Also, my mom has made mealy puddin’, and if you don’t already know what it is, I assure you that you probably don’t want to know more than the fact that her side of the family is the Scottish one.
So with that in mind, even if you don’t celebrate the holiday, I hope it’s a great day all the same.

Geist’s Sleight of Hand

Monstrous horror is very rarely about what it’s about. It’s not that every piece of horror is explicitly a metaphor about something that you can point to, but there’s usually something going on that we can identify with that makes it resonate with us. No one is really worried about vampires, but we do fear disease (and we worry about sex). We don’t cower from tentacle horrors, but we all wrestle with the sense that the universe is an indifferent place that we can expect little kindness or understanding from.

A monster that doesn’t strike these kinds of notes is just a colorful description. It’s the literary equivalent of bad syfy cgi, bringing you Mansquito and his ilk. Most writers know this, but it’s easy to blow past in the desire for novelty, and that can even work sometimes. Splatterpunk has an audience after all. But the good stuff? It’s not about what it’s about.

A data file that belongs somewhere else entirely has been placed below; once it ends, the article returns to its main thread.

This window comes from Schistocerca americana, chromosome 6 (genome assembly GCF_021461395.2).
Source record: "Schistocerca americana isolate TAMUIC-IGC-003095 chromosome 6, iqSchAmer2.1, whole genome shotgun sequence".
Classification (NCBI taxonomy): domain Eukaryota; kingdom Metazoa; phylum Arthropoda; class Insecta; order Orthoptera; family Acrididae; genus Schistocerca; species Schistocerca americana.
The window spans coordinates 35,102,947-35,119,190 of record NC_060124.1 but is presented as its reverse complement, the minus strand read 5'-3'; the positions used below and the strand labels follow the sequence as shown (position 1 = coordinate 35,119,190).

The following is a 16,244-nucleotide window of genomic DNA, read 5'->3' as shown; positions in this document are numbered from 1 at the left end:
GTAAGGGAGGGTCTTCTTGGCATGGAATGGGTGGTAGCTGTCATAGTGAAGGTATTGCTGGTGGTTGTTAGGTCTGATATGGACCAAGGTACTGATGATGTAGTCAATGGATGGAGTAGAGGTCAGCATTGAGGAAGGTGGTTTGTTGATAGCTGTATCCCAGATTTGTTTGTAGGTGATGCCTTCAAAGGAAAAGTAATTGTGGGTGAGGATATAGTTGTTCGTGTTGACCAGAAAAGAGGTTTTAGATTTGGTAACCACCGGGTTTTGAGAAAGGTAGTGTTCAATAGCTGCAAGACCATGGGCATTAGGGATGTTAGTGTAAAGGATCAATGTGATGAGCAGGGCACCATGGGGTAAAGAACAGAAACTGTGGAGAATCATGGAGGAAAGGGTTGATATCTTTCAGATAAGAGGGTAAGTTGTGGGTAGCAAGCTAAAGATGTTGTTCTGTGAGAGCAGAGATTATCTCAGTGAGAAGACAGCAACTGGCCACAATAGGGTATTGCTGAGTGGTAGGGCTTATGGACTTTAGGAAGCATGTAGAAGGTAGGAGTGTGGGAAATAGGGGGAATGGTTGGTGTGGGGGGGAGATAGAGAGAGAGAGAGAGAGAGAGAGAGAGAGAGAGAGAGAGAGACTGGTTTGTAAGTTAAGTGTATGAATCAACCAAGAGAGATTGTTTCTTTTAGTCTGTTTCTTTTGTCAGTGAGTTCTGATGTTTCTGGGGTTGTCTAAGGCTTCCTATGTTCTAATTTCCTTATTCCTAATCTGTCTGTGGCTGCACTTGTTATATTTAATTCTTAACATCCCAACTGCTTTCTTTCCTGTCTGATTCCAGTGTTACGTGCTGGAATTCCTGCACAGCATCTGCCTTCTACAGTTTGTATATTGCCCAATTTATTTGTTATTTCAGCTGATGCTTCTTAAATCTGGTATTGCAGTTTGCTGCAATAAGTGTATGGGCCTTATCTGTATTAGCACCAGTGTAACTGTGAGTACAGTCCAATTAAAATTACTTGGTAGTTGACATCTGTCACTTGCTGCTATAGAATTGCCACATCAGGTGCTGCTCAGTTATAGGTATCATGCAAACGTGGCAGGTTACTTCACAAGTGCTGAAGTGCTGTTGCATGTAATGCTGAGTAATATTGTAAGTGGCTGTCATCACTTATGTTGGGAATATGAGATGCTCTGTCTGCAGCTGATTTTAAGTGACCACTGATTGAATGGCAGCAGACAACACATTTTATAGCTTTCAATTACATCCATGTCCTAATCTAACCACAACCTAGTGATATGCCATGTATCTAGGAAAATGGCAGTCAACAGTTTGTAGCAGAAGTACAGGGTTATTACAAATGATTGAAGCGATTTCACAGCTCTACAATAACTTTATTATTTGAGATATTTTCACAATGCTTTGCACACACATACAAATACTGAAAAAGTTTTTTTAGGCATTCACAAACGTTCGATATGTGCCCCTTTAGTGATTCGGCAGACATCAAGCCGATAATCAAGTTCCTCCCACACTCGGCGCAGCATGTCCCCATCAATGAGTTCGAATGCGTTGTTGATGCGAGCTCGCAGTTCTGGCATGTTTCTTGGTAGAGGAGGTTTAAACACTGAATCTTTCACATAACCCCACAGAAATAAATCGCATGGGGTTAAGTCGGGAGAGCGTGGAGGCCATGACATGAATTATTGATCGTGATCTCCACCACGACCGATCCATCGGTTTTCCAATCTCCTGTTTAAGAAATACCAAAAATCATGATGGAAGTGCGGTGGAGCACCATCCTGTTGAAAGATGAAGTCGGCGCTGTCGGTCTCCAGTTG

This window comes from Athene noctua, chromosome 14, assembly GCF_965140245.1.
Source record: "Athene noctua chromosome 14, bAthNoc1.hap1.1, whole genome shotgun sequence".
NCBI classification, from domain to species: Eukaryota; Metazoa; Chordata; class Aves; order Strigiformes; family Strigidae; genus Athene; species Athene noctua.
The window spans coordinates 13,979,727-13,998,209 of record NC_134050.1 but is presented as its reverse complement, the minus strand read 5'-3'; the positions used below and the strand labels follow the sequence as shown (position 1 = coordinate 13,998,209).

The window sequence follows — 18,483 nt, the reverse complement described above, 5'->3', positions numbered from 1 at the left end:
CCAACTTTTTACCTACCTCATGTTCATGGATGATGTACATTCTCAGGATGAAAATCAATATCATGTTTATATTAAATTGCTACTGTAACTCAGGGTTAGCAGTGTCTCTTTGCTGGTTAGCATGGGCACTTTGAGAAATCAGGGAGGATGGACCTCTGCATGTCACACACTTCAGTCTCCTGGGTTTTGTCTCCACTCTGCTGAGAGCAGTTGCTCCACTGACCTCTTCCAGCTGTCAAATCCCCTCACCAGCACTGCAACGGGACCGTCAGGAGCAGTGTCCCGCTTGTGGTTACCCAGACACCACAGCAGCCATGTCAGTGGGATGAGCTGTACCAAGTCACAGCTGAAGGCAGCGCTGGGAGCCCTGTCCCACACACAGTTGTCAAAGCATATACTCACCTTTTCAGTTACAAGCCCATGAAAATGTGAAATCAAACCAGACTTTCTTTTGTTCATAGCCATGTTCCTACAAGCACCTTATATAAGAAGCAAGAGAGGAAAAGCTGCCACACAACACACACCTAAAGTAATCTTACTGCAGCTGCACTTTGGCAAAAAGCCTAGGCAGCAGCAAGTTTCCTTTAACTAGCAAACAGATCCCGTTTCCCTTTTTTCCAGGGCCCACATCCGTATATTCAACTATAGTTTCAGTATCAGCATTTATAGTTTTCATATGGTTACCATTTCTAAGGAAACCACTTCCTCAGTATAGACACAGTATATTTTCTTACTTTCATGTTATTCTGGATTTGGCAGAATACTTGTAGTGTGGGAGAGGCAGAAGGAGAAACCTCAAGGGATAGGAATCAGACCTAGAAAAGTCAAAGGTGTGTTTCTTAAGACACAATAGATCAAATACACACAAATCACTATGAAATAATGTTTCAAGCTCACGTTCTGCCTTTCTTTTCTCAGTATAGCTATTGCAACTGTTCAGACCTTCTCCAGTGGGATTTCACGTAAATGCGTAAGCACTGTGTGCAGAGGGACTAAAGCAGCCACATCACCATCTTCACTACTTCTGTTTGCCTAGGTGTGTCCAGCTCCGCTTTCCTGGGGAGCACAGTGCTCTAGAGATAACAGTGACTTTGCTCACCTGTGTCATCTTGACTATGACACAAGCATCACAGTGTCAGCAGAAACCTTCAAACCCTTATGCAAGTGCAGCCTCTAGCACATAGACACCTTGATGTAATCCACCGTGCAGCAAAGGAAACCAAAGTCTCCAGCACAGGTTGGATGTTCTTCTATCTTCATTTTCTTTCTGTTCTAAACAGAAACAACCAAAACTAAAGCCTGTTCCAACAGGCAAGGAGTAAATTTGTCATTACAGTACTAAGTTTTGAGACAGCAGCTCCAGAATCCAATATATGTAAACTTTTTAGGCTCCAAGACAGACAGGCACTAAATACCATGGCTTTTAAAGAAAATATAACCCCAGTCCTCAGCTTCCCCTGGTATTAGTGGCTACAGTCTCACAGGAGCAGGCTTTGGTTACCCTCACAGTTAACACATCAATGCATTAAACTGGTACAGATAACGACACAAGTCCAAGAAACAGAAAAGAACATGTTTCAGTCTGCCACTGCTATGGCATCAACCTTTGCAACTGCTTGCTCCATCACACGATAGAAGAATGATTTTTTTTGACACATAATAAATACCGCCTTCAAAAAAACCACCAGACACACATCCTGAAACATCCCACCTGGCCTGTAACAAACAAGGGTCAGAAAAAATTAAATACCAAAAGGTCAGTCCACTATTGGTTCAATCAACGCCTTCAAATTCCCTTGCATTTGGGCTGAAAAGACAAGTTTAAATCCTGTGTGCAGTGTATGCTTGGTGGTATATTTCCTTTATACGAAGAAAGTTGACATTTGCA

This lens is the reason I’ve always had a certain appreciation for White Wolf’s games, though I never truly became a fan until the new Changeling came out. Through both iterations of the World of Darkness, they have been at their strongest when then games have not been about what they’re about.

Now, the obvious joke to make here is one about emo supers, and while I’ll concede that there’s some truth to it, I’m thinking in a slightly different direction. Take Vampire, for example – more than anything it’s a game about being on the inside. The vampires are the cliques who run things as we imagine them to be; pretty, petty and vicious. This is not a horror theme (though it has horror trappings), but it doesn’t really need to be.